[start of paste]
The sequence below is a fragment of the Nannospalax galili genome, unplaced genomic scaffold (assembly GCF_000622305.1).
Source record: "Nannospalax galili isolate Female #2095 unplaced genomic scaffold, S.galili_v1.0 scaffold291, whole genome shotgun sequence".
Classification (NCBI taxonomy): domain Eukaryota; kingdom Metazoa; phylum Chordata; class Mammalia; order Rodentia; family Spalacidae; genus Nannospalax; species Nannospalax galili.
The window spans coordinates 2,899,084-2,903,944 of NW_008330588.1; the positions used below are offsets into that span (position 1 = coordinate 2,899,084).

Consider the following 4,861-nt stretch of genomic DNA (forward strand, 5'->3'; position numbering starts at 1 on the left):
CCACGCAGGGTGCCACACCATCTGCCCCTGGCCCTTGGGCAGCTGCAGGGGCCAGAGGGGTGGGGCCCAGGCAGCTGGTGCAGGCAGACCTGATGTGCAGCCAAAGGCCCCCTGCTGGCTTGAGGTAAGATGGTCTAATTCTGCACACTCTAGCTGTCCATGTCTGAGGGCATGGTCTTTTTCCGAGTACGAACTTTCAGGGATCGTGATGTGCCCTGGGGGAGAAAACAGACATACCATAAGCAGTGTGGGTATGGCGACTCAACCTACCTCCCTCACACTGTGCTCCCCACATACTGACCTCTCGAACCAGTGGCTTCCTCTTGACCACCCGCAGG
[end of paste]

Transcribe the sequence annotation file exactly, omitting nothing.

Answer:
The sequence below is a fragment of the Nannospalax galili genome, unplaced genomic scaffold (assembly GCF_000622305.1).
Source record: "Nannospalax galili isolate Female #2095 unplaced genomic scaffold, S.galili_v1.0 scaffold291, whole genome shotgun sequence".
Classification (NCBI taxonomy): domain Eukaryota; kingdom Metazoa; phylum Chordata; class Mammalia; order Rodentia; family Spalacidae; genus Nannospalax; species Nannospalax galili.
The window spans coordinates 2,899,084-2,903,944 of NW_008330588.1; the positions used below are offsets into that span (position 1 = coordinate 2,899,084).

Consider the following 4,861-nt stretch of genomic DNA (forward strand, 5'->3'; position numbering starts at 1 on the left):
CCACGCAGGGTGCCACACCATCTGCCCCTGGCCCTTGGGCAGCTGCAGGGGCCAGAGGGGTGGGGCCCAGGCAGCTGGTGCAGGCAGACCTGATGTGCAGCCAAAGGCCCCCTGCTGGCTTGAGGTAAGATGGTCTAATTCTGCACACTCTAGCTGTCCATGTCTGAGGGCATGGTCTTTTTCCGAGTACGAACTTTCAGGGATCGTGATGTGCCCTGGGGGAGAAAACAGACATACCATAAGCAGTGTGGGTATGGCGACTCAACCTACCTCCCTCACACTGTGCTCCCCACATACTGACCTCTCGAACCAGTGGCTTCCTCTTGACCACCCGCAGG